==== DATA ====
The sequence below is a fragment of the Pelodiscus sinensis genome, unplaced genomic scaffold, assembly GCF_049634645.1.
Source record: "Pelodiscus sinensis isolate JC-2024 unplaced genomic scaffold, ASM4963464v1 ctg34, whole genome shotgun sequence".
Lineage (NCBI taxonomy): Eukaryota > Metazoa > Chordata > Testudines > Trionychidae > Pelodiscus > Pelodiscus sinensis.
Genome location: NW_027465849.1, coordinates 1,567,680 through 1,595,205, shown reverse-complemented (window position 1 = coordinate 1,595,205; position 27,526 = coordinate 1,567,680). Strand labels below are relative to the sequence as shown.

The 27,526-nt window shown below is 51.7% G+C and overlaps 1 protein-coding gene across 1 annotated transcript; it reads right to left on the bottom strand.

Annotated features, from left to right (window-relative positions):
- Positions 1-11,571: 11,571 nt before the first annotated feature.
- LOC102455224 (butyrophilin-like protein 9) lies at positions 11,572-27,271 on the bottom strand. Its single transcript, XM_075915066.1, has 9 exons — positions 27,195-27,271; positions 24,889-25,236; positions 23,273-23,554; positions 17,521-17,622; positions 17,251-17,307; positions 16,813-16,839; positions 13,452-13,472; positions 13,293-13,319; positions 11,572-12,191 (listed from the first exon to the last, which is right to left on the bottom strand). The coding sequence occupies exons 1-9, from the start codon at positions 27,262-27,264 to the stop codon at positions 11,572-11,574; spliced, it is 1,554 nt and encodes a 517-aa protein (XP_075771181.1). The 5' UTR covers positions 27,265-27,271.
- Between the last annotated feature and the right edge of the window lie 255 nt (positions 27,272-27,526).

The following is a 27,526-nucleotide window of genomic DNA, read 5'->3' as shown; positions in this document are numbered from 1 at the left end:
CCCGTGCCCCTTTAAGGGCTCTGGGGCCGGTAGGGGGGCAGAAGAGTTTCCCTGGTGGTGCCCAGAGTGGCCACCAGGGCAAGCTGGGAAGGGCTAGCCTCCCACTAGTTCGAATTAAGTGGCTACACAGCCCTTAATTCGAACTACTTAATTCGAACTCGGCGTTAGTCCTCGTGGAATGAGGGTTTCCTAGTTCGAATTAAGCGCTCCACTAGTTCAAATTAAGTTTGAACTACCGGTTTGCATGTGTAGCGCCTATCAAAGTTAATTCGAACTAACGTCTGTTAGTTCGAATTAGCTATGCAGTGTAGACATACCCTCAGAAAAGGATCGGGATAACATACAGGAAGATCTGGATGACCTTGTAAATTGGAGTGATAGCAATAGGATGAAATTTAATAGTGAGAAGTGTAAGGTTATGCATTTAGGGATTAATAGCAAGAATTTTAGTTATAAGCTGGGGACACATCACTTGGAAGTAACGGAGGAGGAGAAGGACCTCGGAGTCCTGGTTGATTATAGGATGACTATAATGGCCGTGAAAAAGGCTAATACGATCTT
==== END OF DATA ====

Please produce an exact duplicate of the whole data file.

The sequence below is a fragment of the Pelodiscus sinensis genome, unplaced genomic scaffold, assembly GCF_049634645.1.
Source record: "Pelodiscus sinensis isolate JC-2024 unplaced genomic scaffold, ASM4963464v1 ctg34, whole genome shotgun sequence".
Lineage (NCBI taxonomy): Eukaryota > Metazoa > Chordata > Testudines > Trionychidae > Pelodiscus > Pelodiscus sinensis.
Genome location: NW_027465849.1, coordinates 1,567,680 through 1,595,205, shown reverse-complemented (window position 1 = coordinate 1,595,205; position 27,526 = coordinate 1,567,680). Strand labels below are relative to the sequence as shown.

The 27,526-nt window shown below is 51.7% G+C and overlaps 1 protein-coding gene across 1 annotated transcript; it reads right to left on the bottom strand.

Annotated features, from left to right (window-relative positions):
- Positions 1-11,571: 11,571 nt before the first annotated feature.
- LOC102455224 (butyrophilin-like protein 9) lies at positions 11,572-27,271 on the bottom strand. Its single transcript, XM_075915066.1, has 9 exons — positions 27,195-27,271; positions 24,889-25,236; positions 23,273-23,554; positions 17,521-17,622; positions 17,251-17,307; positions 16,813-16,839; positions 13,452-13,472; positions 13,293-13,319; positions 11,572-12,191 (listed from the first exon to the last, which is right to left on the bottom strand). The coding sequence occupies exons 1-9, from the start codon at positions 27,262-27,264 to the stop codon at positions 11,572-11,574; spliced, it is 1,554 nt and encodes a 517-aa protein (XP_075771181.1). The 5' UTR covers positions 27,265-27,271.
- Between the last annotated feature and the right edge of the window lie 255 nt (positions 27,272-27,526).

The following is a 27,526-nucleotide window of genomic DNA, read 5'->3' as shown; positions in this document are numbered from 1 at the left end:
CCCGTGCCCCTTTAAGGGCTCTGGGGCCGGTAGGGGGGCAGAAGAGTTTCCCTGGTGGTGCCCAGAGTGGCCACCAGGGCAAGCTGGGAAGGGCTAGCCTCCCACTAGTTCGAATTAAGTGGCTACACAGCCCTTAATTCGAACTACTTAATTCGAACTCGGCGTTAGTCCTCGTGGAATGAGGGTTTCCTAGTTCGAATTAAGCGCTCCACTAGTTCAAATTAAGTTTGAACTACCGGTTTGCATGTGTAGCGCCTATCAAAGTTAATTCGAACTAACGTCTGTTAGTTCGAATTAGCTATGCAGTGTAGACATACCCTCAGAAAAGGATCGGGATAACATACAGGAAGATCTGGATGACCTTGTAAATTGGAGTGATAGCAATAGGATGAAATTTAATAGTGAGAAGTGTAAGGTTATGCATTTAGGGATTAATAGCAAGAATTTTAGTTATAAGCTGGGGACACATCACTTGGAAGTAACGGAGGAGGAGAAGGACCTCGGAGTCCTGGTTGATTATAGGATGACTATAATGGCCGTGAAAAAGGCTAATACGATCTT